University Calculus: Early Transcendentals (3rd Edition)

Published by Pearson
ISBN 10: 0321999584
ISBN 13: 978-0-32199-958-0

Chapter 4 - Practice Exercises - Page 279: 122



Work Step by Step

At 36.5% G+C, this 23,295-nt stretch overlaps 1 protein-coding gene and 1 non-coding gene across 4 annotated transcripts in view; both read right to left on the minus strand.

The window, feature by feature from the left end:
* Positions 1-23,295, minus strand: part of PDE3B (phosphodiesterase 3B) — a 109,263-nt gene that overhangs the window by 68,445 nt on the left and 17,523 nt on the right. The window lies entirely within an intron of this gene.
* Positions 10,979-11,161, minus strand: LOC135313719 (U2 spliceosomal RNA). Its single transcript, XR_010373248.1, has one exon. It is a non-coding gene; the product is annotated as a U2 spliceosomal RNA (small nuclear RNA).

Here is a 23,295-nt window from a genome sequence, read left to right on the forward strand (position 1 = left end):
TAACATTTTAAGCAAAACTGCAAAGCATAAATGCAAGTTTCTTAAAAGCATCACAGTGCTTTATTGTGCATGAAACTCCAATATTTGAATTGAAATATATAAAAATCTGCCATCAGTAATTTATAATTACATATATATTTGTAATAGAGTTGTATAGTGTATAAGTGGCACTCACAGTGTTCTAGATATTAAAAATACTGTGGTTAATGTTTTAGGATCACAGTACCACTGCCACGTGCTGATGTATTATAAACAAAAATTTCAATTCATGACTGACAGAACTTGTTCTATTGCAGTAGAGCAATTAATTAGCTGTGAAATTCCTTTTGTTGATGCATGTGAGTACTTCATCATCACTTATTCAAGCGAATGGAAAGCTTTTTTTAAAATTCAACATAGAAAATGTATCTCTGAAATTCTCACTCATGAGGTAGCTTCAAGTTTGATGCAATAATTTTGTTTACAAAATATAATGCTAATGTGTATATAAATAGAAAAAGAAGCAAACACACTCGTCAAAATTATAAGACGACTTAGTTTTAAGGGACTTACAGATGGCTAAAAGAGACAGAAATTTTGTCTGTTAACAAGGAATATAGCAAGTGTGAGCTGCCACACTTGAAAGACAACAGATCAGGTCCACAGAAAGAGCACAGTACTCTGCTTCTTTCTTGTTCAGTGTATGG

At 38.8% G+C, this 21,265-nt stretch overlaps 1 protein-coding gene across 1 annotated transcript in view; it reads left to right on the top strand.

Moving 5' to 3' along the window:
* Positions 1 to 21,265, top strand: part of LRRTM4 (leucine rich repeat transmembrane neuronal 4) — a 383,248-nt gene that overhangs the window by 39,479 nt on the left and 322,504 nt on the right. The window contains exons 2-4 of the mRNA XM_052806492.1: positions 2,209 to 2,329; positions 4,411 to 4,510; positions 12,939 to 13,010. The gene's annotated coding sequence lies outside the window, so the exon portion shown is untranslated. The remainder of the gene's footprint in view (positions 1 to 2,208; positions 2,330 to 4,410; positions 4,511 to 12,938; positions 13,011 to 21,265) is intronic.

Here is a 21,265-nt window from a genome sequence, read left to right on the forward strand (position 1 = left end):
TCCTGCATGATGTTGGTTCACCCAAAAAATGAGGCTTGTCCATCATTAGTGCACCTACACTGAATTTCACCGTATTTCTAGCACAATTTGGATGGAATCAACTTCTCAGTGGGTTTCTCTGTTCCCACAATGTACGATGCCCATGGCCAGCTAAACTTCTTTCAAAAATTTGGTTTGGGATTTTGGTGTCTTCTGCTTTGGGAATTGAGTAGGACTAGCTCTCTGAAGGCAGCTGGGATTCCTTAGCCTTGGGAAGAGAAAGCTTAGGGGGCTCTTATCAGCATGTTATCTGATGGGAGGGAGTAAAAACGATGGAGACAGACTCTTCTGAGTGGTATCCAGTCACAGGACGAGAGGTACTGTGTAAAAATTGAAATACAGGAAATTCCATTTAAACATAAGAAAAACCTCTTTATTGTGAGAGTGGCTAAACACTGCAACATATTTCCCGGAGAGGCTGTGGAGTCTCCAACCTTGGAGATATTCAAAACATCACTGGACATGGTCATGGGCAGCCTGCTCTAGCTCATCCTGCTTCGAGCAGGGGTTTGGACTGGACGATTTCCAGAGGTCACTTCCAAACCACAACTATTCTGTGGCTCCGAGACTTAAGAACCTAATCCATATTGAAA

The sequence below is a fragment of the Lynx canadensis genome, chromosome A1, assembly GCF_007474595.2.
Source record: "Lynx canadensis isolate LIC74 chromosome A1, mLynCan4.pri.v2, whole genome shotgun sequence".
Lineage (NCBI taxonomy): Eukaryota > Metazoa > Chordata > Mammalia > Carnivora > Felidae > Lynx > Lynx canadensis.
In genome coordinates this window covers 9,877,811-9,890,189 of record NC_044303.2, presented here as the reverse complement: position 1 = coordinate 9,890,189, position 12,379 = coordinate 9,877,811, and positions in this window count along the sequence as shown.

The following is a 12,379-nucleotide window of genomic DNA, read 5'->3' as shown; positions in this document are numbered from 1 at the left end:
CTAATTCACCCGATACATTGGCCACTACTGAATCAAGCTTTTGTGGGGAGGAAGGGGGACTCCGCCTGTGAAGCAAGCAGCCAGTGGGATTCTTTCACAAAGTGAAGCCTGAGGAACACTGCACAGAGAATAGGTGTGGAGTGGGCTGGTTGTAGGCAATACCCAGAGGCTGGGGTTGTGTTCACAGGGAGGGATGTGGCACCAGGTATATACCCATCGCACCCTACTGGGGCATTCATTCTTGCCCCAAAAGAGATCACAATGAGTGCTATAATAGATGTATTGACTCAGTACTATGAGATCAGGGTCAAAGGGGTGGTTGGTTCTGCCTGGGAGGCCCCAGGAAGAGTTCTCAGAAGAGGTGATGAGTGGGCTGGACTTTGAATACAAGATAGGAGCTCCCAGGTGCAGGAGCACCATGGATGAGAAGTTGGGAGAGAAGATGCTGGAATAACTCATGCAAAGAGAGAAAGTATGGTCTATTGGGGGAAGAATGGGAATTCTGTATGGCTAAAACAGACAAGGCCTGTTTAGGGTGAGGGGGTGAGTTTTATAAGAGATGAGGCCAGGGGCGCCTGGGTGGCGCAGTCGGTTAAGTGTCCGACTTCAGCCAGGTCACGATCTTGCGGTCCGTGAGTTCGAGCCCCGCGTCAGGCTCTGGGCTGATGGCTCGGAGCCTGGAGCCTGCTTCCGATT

Calculate the anti-derivative. Now, $y=\int (x+\dfrac{1}{x})^2 dx=\int (x^2+x^{-2}+2) dx$ We know that $\int x^{n} dx=\dfrac{x^{n+1}}{n+1}+C$ and where $C$ is a constant of proportionality. Thus, $y=\dfrac{x^{2+1}}{2+1}+\dfrac{x^{-2+1}}{-2+1}+2+C=\dfrac{x^3}{3}-\dfrac{1}{x}+2x+C$ Here, $y(1)=1 \implies C=-\dfrac{1}{3}$ Hence, $y=\dfrac{x^3}{3}-\dfrac{1}{x}+2x-\dfrac{1}{3}$
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